Pig Scarring and Reduction
- Duration of study – 70 days
- Lead time – 30 days
- Standard results – Visual observations, photography, histology
The Red Duroc (porcine) scarring model was originally developed as a model of hypertrophic scarring in humans. While the scarring in this model is readily apparent and does show signs of hypergranulation, BRIDGE PTS no longer promotes as a model of true hypertrophic scarring, but rather as a model of traditional scarring. For this latter purpose, the model is highly effective and reproducible.
A series of 20, full thickness excisional square wounds are placed on the backs of each pig. Treatment can initiate at any time, but is typically done on Day 0 (the day of wounding) or around Day 14 (the day when 80%+ of the wounds are completely re-epithelialized). The study runs for 70 days with visual assessments taken every 2 weeks. At the termination of the study, scar biopsies are taken and evaluated histologically to better understand the degree of subcutaneous healing and scar formation/reduction.
How the Model Works:
Visual-Analog Scores (VAS)
Scars are scored using a variety of clinical (visual) parameters. One such parameter is the visual analog scale. The table below shows example data from a study looking at high and low dose drug compared to a vehicle control. Silicone sheets (a medical device approved for scar reduction in humans) serve as the positive control in this model. The VAS is a 10-point scale. Due to the failure of this drug (scores were worse than or equal to vehicle), this study was terminated at Day 56 and therefore no Day 70 data exists.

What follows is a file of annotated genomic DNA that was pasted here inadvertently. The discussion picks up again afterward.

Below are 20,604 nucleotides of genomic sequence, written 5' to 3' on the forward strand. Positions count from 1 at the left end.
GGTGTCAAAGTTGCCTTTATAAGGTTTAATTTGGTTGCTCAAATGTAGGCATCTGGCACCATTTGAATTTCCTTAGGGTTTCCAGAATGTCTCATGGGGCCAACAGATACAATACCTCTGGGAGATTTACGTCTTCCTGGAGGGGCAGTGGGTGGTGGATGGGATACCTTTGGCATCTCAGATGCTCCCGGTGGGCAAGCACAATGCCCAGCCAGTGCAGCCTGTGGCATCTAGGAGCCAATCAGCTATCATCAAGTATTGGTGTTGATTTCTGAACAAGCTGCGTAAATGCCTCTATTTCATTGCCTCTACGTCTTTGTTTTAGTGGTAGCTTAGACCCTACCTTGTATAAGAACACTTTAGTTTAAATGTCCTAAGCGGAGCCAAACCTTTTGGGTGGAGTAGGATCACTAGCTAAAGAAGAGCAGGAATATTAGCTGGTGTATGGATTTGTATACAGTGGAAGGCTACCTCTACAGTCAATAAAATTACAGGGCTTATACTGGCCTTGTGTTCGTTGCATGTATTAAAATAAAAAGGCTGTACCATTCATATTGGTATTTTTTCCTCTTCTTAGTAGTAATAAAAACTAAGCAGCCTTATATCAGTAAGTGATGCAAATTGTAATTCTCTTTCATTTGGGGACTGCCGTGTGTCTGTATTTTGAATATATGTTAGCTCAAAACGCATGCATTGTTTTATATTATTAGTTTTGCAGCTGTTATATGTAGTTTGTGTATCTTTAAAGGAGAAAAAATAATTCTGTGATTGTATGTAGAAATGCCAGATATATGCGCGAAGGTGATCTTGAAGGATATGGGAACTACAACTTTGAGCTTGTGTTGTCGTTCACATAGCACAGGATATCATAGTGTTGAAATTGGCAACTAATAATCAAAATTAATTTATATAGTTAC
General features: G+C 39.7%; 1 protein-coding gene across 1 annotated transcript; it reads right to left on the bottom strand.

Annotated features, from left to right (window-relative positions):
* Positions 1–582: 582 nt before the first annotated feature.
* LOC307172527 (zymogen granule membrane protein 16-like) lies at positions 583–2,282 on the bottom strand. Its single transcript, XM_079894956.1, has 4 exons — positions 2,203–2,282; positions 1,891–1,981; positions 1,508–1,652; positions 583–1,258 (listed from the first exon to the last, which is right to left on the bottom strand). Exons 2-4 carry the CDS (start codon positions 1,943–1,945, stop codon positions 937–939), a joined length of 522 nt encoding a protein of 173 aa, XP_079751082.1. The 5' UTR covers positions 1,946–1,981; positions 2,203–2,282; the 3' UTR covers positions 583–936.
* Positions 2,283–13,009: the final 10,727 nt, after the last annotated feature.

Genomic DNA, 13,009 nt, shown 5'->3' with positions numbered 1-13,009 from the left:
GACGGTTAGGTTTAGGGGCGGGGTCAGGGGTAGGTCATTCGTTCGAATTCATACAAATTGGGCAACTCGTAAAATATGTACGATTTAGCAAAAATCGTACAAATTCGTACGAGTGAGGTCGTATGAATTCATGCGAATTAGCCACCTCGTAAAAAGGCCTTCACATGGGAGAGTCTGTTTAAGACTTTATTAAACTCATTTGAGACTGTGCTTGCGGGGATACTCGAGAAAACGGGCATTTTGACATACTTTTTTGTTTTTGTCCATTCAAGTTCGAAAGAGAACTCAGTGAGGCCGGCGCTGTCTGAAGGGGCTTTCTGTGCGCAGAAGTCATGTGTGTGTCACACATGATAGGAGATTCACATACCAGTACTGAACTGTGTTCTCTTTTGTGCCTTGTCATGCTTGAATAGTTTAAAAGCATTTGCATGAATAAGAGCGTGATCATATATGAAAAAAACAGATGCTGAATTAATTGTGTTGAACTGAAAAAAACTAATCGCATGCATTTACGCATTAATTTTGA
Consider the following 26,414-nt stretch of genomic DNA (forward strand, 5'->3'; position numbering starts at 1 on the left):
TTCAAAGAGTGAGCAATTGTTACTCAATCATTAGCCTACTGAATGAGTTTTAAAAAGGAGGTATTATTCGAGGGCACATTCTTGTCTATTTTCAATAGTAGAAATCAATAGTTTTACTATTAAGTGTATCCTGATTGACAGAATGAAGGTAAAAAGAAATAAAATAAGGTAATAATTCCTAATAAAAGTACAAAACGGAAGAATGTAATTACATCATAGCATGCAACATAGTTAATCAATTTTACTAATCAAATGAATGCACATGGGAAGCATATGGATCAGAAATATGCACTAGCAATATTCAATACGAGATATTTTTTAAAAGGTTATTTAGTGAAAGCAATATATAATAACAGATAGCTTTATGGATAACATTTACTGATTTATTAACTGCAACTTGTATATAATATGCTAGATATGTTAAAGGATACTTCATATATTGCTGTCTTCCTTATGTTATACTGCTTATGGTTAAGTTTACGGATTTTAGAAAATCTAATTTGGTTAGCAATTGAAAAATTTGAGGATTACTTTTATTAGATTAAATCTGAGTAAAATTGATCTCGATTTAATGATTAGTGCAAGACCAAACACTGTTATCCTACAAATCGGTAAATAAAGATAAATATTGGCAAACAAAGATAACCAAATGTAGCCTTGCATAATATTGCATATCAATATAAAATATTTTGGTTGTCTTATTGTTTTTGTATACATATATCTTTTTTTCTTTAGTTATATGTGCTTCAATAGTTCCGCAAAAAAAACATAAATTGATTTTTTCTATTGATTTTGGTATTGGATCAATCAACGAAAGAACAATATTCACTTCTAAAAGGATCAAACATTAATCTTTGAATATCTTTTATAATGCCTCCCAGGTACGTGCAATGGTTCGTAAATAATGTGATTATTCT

|Low Dose||High Dose||Vehicle||Silicone Sheet|
The photograph below shows a series of control wound scars at day 70. Note the star-shaped pattern of the scars which started out as square excisional wounds. This healing/scarring pattern is characteristic of this model and demonstrates the extreme wound contraction that occurs during healing.
This model and the rabbit ear scarring model are the only two models for scar reduction accepted by the FDA for scar reduction products. Compared to the rabbit ear model pioneered by Dr. Mustoe, we find the Duroc model to be much more reproducible and less operator-dependent. Furthermore, the Duroc scarring model offers the ability to look at collagen maturation and other histologic parameters that are not available in the rabbit ear model due to the structure of the tissues underlying the ear epithelium (cartilage, not collagen).
The primary disadvantage to the model is its long cycle time (typically 70 days), making it a relatively low-throughput model and one best-saved for studies further along in their development cycle.
Advantages and Disadvantages of This Model:
- Gallant-Behm CL, Olson ME, Hart DA. Cytokine and growth factor mRNA expression patterns associated with the hypercontracted, hyperpigmented healing phenotype of red duroc pigs: a model of abnormal human scar development? J Cutan Med Surg. 2005 Aug;9(4):165-77.
- Gallant-Behm CL, Hart DA. Genetic analysis of skin wound healing and scarring in a porcine model. Wound Repair Regen. 2006 Jan-Feb;14(1):46-54.